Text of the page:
"In Teutonic myth, the earth and sky goddess Holda, leader of the Wild Hunt, was followed by a procession of hares bearing torches. Although she descended into a witch–like figure and boogeyman of children’s tales, she was once revered as a beautiful, powerful goddess in charge of weather phenomena. Freyja, the headstrong Norse goddess of love, sensuality, and women’s mysteries, was also served by hare attendants. She traveled with a sacred hare and boar in a chariot drawn by cats. Kaltes, the shape–shifting moon goddess of western Siberia, liked to roam the hills in the form of a hare, and was sometimes pictured in human shape wearing a headdress with hare’s ears. Ostara, the goddess of the moon, fertility, and spring in Anglo–Saxon myth, was often depicted with a hare’s head or ears, and with a white hare standing in attendance. [...] Eostre, the Celtic version of Ostara, was a goddess also associated with the moon, and with mythic stories of death, redemption, and resurrection during the turning of winter to spring. Eostre, too, was a shape–shifter, taking the shape of a hare at each full moon; all hares were sacred to her, and acted as her messengers. Cesaer recorded that rabbits and hares were taboo foods to the Celtic tribes. In Ireland, it was said that eating a hare was like eating one’s own grandmother — perhaps due to the sacred connection between hares and various goddesses, warrior queens, and female faeries, or else due to the belief that old "wise women" could shape–shift into hares by moonlight."

Monday, December 17, 2012

Walking With Love in Our Hooves

A deer stepped here, climbing up the steep bank from Wildcat Creek, shaded by dogwood, alder, oak and bramble. She left behind a muddy heart, filled with rain. Right now, in this dark-sky time of year, when so much inconceivable violence has just occurred on the other side of this continent, all I can think is to be full and open and generous in heart. To walk with love in every step, to leave that love everywhere, by the streams, in the mud to be filled with rain, on the city blocks, in the hands of others. What else is there to do, to keep from despair?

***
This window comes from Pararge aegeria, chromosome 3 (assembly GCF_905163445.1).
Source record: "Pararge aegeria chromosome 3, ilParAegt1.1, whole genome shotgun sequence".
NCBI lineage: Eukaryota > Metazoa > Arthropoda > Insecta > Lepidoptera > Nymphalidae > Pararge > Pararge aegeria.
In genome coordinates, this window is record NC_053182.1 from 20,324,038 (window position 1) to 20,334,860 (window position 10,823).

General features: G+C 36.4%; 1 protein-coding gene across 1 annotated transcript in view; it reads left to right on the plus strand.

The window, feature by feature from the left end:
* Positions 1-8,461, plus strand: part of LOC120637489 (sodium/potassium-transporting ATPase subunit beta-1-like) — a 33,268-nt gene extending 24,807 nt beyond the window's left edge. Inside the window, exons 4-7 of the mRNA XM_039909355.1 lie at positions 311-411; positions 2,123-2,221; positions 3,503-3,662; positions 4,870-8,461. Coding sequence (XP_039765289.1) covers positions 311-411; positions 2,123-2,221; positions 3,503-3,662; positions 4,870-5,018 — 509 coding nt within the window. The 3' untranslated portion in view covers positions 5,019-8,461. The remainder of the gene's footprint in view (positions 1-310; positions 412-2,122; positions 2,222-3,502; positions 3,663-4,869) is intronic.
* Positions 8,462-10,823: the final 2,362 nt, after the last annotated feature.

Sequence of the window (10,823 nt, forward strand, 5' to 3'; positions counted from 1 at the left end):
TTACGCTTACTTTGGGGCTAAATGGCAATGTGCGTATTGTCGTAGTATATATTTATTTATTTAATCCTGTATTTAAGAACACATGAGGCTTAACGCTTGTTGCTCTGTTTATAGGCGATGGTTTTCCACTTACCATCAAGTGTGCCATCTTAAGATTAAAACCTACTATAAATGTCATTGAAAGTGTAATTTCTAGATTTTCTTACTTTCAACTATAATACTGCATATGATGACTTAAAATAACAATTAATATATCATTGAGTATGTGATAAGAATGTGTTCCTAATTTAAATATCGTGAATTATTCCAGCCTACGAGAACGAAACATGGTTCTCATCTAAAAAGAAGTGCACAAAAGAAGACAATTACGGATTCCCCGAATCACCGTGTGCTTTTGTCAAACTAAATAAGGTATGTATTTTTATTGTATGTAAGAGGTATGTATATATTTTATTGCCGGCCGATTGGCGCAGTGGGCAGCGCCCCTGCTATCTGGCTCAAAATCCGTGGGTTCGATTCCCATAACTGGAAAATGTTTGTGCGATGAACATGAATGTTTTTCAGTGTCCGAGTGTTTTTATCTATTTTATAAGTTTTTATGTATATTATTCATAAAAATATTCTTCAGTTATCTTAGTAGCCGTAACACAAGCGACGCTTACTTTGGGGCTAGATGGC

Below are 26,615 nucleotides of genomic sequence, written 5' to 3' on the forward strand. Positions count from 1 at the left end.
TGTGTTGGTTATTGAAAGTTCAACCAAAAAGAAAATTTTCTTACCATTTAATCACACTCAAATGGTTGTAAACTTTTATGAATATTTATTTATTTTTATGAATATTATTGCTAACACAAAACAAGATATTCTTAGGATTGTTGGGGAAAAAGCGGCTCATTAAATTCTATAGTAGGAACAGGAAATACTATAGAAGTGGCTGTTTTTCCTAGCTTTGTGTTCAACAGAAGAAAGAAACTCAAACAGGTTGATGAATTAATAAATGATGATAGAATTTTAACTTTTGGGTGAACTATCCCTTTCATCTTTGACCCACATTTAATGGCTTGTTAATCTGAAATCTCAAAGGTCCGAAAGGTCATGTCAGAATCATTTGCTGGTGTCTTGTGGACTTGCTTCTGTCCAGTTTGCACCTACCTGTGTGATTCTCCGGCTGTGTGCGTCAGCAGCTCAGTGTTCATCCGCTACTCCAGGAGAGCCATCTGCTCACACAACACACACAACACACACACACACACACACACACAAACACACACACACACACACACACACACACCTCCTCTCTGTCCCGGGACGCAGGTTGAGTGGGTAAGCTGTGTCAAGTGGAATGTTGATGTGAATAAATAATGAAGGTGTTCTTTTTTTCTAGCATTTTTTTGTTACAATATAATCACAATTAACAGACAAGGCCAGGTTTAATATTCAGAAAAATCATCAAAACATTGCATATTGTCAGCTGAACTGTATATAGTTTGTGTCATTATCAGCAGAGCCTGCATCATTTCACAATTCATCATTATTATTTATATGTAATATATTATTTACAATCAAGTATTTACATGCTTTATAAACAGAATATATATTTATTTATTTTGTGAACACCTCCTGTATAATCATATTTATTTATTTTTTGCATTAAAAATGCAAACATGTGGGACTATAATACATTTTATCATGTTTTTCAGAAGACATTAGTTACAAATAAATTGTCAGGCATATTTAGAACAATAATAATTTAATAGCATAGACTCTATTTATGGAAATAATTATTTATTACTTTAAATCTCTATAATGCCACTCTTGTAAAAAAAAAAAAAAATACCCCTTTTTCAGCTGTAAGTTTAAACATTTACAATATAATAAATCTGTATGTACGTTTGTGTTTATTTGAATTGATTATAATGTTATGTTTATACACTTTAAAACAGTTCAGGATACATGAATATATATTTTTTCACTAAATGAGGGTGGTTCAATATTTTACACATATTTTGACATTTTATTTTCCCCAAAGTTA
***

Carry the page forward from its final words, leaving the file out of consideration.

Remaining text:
Friday, December 14, 2012

Witchgrass & Cottontails: Diversity in Words

Chaparral whitethorn, verbena, witchgrass, willet, winterfat, blue whale, black-necked stilt, sun-cup, toyon, surf-scoter, sycamore, chinook, rush-rose, mountain plover, saltwort, orca, oso berry, peppergrass, pika, sugar pine, evening primrose, rattlesnake, red maids, black sage, nutsedge, lark sparrow, mink, hedge-nettle, matchweed, mallow, madrone, brown pelican, marlin, lupine, alkali heath, fiddleneck, rabbitsfoot grass, marbled godwit, fulmar, dogwood, elk, house finch, bracken fern, fescue, curly dock, coffeeberry, currant, crayfish, dandelion, cow parsnip, buckeye, buttonbush, boxthorn, softshell clam, auklet, antelope, red alder, beaver, cottontail, greenbark ceanothus.

Wild bramble of some sort (?), Palomarin, gentle sweet smell.
Brown pelicans, heavenly to watch overhead
*             *                *

Words of living species that marble the landscapes of California, as found and selected from the back of Laura Cunningham's A State of Change, in no particular order besides the sound of words. Something about rolling in all those names, beautiful on the tongue and in the mind, imagined, is deeply satisfying to me, almost like walking through a riparian thicket and letting my eyes be filled with the myriad shapes, species, smells, sounds. Words & names are full of power and the essence of the thing they name; those above words (and so many more) feel sacred to me. Each one a separate species of being, to our one. When you stop to think about this, the world is almost overwhelmingly full, and the terror of  losing life-forms overwhelmingly heartbreaking. Imagine those names an incantation, an invocation.